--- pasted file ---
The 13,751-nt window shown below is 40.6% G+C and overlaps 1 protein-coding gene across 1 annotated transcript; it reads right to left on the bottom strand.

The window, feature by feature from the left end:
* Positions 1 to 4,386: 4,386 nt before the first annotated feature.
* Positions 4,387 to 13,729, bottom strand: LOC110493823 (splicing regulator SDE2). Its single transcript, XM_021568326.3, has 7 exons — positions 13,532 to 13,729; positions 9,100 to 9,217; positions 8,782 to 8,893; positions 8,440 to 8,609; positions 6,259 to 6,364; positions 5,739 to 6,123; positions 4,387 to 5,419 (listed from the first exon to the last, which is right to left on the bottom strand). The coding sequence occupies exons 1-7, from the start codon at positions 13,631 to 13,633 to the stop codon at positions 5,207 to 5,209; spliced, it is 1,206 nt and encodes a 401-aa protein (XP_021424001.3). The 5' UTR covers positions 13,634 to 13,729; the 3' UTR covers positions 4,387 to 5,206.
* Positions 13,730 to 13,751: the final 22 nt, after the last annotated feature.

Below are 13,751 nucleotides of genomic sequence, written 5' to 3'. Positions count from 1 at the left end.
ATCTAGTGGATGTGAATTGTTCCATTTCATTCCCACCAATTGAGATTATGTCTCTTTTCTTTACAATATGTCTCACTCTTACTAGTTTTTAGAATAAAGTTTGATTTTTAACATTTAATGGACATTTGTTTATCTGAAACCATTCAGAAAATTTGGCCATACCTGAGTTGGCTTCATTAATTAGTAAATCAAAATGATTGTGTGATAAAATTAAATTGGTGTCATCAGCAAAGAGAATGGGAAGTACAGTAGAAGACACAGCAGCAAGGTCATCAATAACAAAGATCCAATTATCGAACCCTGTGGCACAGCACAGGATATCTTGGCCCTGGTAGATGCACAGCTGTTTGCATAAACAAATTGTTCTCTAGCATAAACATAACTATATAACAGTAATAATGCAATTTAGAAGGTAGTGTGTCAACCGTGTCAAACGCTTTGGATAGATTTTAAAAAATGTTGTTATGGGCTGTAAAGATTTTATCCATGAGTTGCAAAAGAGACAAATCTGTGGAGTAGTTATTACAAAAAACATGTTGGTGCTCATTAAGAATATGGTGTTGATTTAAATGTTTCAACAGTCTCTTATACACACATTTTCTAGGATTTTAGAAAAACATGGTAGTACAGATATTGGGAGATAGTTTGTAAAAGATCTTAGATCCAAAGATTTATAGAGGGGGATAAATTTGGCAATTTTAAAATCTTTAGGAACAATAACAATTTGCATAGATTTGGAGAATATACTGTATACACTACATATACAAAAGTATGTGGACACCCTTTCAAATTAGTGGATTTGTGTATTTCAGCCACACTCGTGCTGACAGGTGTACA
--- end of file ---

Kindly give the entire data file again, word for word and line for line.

The 13,751-nt window shown below is 40.6% G+C and overlaps 1 protein-coding gene across 1 annotated transcript; it reads right to left on the bottom strand.

The window, feature by feature from the left end:
* Positions 1 to 4,386: 4,386 nt before the first annotated feature.
* Positions 4,387 to 13,729, bottom strand: LOC110493823 (splicing regulator SDE2). Its single transcript, XM_021568326.3, has 7 exons — positions 13,532 to 13,729; positions 9,100 to 9,217; positions 8,782 to 8,893; positions 8,440 to 8,609; positions 6,259 to 6,364; positions 5,739 to 6,123; positions 4,387 to 5,419 (listed from the first exon to the last, which is right to left on the bottom strand). The coding sequence occupies exons 1-7, from the start codon at positions 13,631 to 13,633 to the stop codon at positions 5,207 to 5,209; spliced, it is 1,206 nt and encodes a 401-aa protein (XP_021424001.3). The 5' UTR covers positions 13,634 to 13,729; the 3' UTR covers positions 4,387 to 5,206.
* Positions 13,730 to 13,751: the final 22 nt, after the last annotated feature.

Below are 13,751 nucleotides of genomic sequence, written 5' to 3'. Positions count from 1 at the left end.
ATCTAGTGGATGTGAATTGTTCCATTTCATTCCCACCAATTGAGATTATGTCTCTTTTCTTTACAATATGTCTCACTCTTACTAGTTTTTAGAATAAAGTTTGATTTTTAACATTTAATGGACATTTGTTTATCTGAAACCATTCAGAAAATTTGGCCATACCTGAGTTGGCTTCATTAATTAGTAAATCAAAATGATTGTGTGATAAAATTAAATTGGTGTCATCAGCAAAGAGAATGGGAAGTACAGTAGAAGACACAGCAGCAAGGTCATCAATAACAAAGATCCAATTATCGAACCCTGTGGCACAGCACAGGATATCTTGGCCCTGGTAGATGCACAGCTGTTTGCATAAACAAATTGTTCTCTAGCATAAACATAACTATATAACAGTAATAATGCAATTTAGAAGGTAGTGTGTCAACCGTGTCAAACGCTTTGGATAGATTTTAAAAAATGTTGTTATGGGCTGTAAAGATTTTATCCATGAGTTGCAAAAGAGACAAATCTGTGGAGTAGTTATTACAAAAAACATGTTGGTGCTCATTAAGAATATGGTGTTGATTTAAATGTTTCAACAGTCTCTTATACACACATTTTCTAGGATTTTAGAAAAACATGGTAGTACAGATATTGGGAGATAGTTTGTAAAAGATCTTAGATCCAAAGATTTATAGAGGGGGATAAATTTGGCAATTTTAAAATCTTTAGGAACAATAACAATTTGCATAGATTTGGAGAATATACTGTATACACTACATATACAAAAGTATGTGGACACCCTTTCAAATTAGTGGATTTGTGTATTTCAGCCACACTCGTGCTGACAGGTGTACA